Get Out Review – American Horror, Comedy and Racism in 2017: Peele’s Get Out Gets It
Get Out defies categorization in a way that lifts it above typical horror films, mediocre thrillers and unsubstantial social commentaries. It is as funny as it is unnerving, intelligent as it is pointed and subtle as it is, well, quite overt at times. In a lesser film, some of these seemingly contradictory qualities would be muddled in the mismanagement of the overall balance. Instead, Get Out maintains consistency that does not overstay its welcome.
To get you up to speed, here’s a spoiler-free lead-in to the film. Chris Washington (Daniel Kaluuya) and his girlfriend Rose Armitage (Allison Williams) join her family for a weekend get-together with guests at Armitage estate for a friendly gathering. Chris, a professional photographer, also happens to be a young African-American man. The Armitages and their guests are Caucasian middle- and upper-class men. The film proceeds to explore conceptions of racism and violence in a classic tale of the outsider trapped inside.
The short and the long of it is that Get Out is a fantastic film that hits on the right beats of its genre and exceeds expectations set by those that came before it. It plays on the audiences’ own knowledge of the current societal tension pertaining to race in the United States. If you aren’t looking for its poignant political message and all you want is horror, know that Get Out is genuinely scary on a surface level. Nevertheless, understand that this is not a scream-a-minute jump-fest, it is contemplative and smart in its crafting of both scares and jokes. You will enjoy it more with your eyes fully open to its horror, comedy, and message, but not just one of the three.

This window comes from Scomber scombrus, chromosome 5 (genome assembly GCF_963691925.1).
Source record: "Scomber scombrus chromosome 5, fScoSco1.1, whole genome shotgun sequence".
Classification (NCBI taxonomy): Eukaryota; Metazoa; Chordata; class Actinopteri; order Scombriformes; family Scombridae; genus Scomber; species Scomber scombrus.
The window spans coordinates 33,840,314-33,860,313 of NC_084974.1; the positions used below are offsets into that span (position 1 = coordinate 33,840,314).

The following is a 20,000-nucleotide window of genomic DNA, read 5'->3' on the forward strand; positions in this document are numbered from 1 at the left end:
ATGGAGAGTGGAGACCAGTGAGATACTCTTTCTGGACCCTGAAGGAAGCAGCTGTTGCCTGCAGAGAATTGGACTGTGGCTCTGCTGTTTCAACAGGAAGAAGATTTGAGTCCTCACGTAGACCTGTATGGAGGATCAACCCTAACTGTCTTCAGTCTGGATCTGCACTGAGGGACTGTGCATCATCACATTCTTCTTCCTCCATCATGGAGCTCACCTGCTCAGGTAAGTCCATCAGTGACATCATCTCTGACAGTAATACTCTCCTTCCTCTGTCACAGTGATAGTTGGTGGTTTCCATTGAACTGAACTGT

Get Out is Jordan Peele’s directorial debut, which is no small feat considering he is best known for his comedic roles and writing credits. While it may seem like a strange career shift, Peele’s eye for timing and the slow release of information to control the audiences’ interpretation of the narrative translates perfectly from comedy to horror.
The laughs-to-scares balance is carefully managed, especially since the film focuses more on tension than it does on jump scares in the latter two acts. The development and release of this tension is handled very much like a well-written joke, not to mention the comedy’s own role in the stability of humour and discomfort. While a jump scare is cheap, early bait to create uncertainty, the playful juggling of comedy and horror is the core of Get Out’s emotional theme. The alternation between these two emotional responses is also employed in its trickle of mystery. Like many good horror films, it leads audiences to conclusions without obtuse gestures or references, only to mislead them once the pattern is set and the sense of comfort is established.
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With that said, Get Out doesn’t really have many surprises tucked away. It is a good mystery and it does not tip its hand too early, but there seems to be a formula at work. There are conveniently timed plot beats and some blatantly specific references made that seem almost oddly centric to certain conversations between characters. However, the film is winding and complex enough that it remains one step ahead for long enough that the audiences do not have the time to play detective. Each scene is compelling enough to hold attention rather than allow your mind to wander off to pick the plot apart in search of protruding clues.